“It was four years ago that I realized I didn't need my salary anymore. I didn't have to work any more. So I quit my job,” the Berliner, now 47, tells AFP.
Hattwig put himself through a sometimes punishing savings regime for 10 years and carefully invested the proceeds, giving himself the resources to make the leap.
“For one or two years I was extremely tight-fisted” after the 2008 crisis, he admits, as his share holdings lost some of their value before later recovering.
“I avoided turning on the lights at home, I checked the meter regularly, I bought the cheapest food,” he recalled.
“But that phase is over now.”
A craze for frugal living is spreading on German-language blogs and internet forums, stoked by those already living the dream or people imagining what might be if they could only scrape the cash together.
For example, each step of 29-year-old Oliver Noelting's pilgrimage towards financial freedom is chronicled in detail online.
“I can totally imagine that when I'm 40, I'll say to myself: I've been doing this for 10 or 12 years. Now I want to do something else,” the Hanover-based computer programmer says, pooh-poohing the official retirement age of 67.
“My goal is just to be happy.”
Making do with less
Known as FIRE — “Financial Independence Retire Early” — in the United States, where it originated, the motives of adherents to the frugalist movement range from the ecological to the political or just personal inclination.
Enthusiasts are often middle class and lead simple lives with a focus on health — and nary a cigarette to be seen.
For many, it's about freedom from “existential fear linked to money”, like anxiety over losing a job or unhealthy levels of stress that can lead to burnout, says Gisela Enders, author of a book titled “Financial Freedom”.
Few adherents have any interest in cars, large flats or designer clothes.
“Do I really need all these things the consumer society wants to convince me at all costs I can't do without?” Enders asks.
Asking such questions is often a prelude to taking action.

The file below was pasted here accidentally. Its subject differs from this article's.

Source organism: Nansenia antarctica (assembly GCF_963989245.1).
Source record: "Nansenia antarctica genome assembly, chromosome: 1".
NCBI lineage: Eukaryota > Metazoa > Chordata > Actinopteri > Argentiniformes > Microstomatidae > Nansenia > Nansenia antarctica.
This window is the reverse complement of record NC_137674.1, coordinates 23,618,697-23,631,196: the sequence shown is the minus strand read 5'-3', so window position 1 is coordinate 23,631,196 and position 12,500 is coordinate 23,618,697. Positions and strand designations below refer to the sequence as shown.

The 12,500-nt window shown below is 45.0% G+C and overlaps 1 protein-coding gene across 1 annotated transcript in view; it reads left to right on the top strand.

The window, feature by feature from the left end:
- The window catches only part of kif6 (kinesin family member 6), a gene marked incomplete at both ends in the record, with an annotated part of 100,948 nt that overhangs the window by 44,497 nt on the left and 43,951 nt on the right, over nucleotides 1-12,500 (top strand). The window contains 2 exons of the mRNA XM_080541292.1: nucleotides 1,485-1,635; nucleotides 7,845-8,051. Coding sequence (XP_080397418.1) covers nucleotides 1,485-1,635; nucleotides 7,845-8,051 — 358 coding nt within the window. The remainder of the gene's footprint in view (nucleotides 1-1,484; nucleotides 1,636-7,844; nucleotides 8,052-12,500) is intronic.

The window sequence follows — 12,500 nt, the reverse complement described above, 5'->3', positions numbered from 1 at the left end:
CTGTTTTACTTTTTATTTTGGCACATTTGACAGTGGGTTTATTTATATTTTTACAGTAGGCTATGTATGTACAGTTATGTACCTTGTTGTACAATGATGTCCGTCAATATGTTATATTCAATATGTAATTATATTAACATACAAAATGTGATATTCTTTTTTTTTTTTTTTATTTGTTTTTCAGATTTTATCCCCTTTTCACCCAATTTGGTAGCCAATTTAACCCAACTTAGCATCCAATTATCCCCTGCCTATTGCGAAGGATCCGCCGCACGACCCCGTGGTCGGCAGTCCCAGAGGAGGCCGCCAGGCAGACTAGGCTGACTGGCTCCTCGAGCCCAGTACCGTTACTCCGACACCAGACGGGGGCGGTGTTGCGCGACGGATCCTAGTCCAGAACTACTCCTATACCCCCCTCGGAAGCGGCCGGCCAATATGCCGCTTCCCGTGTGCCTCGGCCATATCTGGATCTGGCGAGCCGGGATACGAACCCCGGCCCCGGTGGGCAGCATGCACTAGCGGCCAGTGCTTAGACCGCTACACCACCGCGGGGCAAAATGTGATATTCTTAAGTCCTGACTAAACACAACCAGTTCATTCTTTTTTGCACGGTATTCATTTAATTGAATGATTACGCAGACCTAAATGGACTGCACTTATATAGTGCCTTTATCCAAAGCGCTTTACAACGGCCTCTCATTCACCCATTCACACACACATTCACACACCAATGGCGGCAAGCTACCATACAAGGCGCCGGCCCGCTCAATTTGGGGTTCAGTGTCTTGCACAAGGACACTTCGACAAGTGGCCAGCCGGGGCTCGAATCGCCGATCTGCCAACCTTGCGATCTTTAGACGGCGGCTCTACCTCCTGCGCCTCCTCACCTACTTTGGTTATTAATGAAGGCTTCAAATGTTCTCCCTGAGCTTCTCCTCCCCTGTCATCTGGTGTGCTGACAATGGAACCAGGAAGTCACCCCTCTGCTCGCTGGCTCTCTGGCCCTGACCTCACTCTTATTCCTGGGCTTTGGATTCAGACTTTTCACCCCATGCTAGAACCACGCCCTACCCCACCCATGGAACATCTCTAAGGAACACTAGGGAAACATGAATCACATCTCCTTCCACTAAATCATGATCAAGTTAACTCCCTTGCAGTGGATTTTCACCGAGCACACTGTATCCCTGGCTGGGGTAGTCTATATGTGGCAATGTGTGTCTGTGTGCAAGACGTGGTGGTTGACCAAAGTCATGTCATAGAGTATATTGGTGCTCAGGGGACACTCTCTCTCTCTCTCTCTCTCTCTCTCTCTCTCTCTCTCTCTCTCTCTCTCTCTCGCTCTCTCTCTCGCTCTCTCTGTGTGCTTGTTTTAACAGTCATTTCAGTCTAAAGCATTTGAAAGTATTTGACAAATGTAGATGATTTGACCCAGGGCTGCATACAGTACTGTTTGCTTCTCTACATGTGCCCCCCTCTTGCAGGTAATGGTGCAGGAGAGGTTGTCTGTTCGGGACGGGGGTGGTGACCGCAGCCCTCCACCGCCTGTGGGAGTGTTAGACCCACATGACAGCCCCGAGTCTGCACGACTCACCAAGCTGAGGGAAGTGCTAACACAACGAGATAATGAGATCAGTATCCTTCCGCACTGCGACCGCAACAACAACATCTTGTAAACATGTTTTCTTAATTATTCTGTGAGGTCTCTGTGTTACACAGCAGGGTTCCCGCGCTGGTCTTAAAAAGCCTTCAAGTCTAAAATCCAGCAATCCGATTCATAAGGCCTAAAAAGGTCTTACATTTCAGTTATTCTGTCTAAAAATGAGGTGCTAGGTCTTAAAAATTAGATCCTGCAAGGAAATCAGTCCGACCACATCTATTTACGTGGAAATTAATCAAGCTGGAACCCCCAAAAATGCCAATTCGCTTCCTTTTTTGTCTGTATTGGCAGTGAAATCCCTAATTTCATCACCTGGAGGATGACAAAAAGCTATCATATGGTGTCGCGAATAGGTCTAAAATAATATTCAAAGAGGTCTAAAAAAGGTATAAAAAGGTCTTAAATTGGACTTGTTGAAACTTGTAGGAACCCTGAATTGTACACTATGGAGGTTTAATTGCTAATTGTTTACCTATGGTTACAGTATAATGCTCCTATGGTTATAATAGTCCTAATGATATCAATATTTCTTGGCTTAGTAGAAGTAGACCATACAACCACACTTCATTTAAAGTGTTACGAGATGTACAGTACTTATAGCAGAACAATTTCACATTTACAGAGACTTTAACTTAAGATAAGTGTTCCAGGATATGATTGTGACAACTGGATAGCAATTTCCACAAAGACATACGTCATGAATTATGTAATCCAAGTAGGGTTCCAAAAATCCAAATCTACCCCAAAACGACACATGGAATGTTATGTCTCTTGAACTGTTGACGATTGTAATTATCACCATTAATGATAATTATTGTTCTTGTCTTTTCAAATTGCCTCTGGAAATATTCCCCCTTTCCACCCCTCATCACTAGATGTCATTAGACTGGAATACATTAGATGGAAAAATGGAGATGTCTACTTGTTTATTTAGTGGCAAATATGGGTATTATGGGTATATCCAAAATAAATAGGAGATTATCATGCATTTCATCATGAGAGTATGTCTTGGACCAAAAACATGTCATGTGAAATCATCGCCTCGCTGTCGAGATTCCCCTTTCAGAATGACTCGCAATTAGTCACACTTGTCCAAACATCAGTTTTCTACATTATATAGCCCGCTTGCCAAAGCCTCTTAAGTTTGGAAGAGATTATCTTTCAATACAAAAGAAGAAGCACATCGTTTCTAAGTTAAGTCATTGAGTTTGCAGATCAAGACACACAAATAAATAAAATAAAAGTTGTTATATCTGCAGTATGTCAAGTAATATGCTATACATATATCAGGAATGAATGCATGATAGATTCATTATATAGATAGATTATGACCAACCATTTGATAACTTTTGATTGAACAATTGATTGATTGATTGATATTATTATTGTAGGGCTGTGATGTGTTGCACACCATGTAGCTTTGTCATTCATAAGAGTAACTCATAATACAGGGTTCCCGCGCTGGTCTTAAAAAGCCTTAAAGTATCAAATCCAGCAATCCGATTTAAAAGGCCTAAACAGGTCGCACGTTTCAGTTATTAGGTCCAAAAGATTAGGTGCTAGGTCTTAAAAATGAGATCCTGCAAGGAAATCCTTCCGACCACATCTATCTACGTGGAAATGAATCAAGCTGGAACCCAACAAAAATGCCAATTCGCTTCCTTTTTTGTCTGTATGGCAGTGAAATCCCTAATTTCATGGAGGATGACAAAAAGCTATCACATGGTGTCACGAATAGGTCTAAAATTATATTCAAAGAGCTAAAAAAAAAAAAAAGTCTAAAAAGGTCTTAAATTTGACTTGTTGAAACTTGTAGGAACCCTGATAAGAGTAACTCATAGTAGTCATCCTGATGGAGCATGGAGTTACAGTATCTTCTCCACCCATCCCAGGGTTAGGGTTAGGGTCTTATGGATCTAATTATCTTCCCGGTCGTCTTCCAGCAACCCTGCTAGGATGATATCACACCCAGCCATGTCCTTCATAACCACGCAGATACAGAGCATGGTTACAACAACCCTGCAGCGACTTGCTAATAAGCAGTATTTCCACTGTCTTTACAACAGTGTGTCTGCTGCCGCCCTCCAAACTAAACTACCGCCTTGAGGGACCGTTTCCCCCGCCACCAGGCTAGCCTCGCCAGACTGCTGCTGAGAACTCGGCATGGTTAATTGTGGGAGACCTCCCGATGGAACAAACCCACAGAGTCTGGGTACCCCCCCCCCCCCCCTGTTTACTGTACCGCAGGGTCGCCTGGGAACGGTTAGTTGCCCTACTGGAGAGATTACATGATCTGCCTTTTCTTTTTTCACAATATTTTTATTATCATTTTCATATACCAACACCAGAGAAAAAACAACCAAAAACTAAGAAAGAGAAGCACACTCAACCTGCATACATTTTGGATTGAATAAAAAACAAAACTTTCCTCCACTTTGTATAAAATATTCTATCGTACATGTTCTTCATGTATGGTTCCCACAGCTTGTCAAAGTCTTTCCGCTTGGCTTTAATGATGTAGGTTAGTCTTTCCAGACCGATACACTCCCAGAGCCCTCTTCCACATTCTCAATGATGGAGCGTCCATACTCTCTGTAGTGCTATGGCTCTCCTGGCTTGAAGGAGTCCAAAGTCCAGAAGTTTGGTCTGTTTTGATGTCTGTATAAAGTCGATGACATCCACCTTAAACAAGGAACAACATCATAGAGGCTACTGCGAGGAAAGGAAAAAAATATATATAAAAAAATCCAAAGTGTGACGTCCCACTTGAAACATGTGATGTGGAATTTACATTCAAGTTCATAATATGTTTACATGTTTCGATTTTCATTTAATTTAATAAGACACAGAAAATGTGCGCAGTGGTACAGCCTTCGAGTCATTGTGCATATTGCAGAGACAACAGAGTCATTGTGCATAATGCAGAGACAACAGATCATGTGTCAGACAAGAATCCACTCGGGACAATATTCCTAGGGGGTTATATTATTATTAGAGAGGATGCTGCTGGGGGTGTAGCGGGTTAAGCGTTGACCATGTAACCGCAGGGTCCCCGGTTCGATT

“Frugalists live below their means for the long term, aiming to achieve financial independence and in the end realize a specific dream or wish,” Hattwig explains.
Resources to help seekers along the path are plentiful, meaning budding ascetics don't have to be financial wizards to reach their goals, says Hattwig.
It's a German thing: we don't talk about money.” Photo: DPA
A top blogger in the US scene is known as “Mister Money Mustache” for his keen sense for a good investment.
Hattwig too offers coaching on how to invest in financial products and real estate — whenever he feels like it, and only for those who can pay for the privilege although he calls it a hobby.
Others gather at “Financial Independence Weeks” (FIWE), regular community meetings organized by a couple who used to live in Germany and moved with their two children to Romania. Their gatherings draw up to 25 adherents, according to Noelting.
Outside the system
No-one has compiled figures for the number of frugalists living in Germany.
“It's a German thing: we don't talk about money,” author Enders explains.
At a time when Europe's top economy is desperately looking for solutions on how to pay for pensions after 2025 when the post-war baby boom generation heads into retirement, raising the possibility of upping the retirement age, the frugalists seem to have hit upon one solution to the demographic headache.
But it's a choice that provokes criticism over how a society with a communal responsibility can continue to function if increasing numbers, who have benefited from it by receiving an education for example, pay less, or nothing at all, into the public social security, pensions and health insurance pots.
Hattwig regularly receives messages from members of the public on his blog complaining he is being selfish but dismisses them as an expression of “jealousy”.
“Sure, I may have paid less into the pension system, but I don't want a state pension,” programmer Noelting says.
After escaping traditional working life, most frugalists look for new goals, and often find themselves most motivated by voluntary work, says Enders.
Rather than complain, “when 25-year-olds are saying to themselves 'I want to stop working at 40', we ought to be thinking about the quality of working life that our society offers,” she suggests.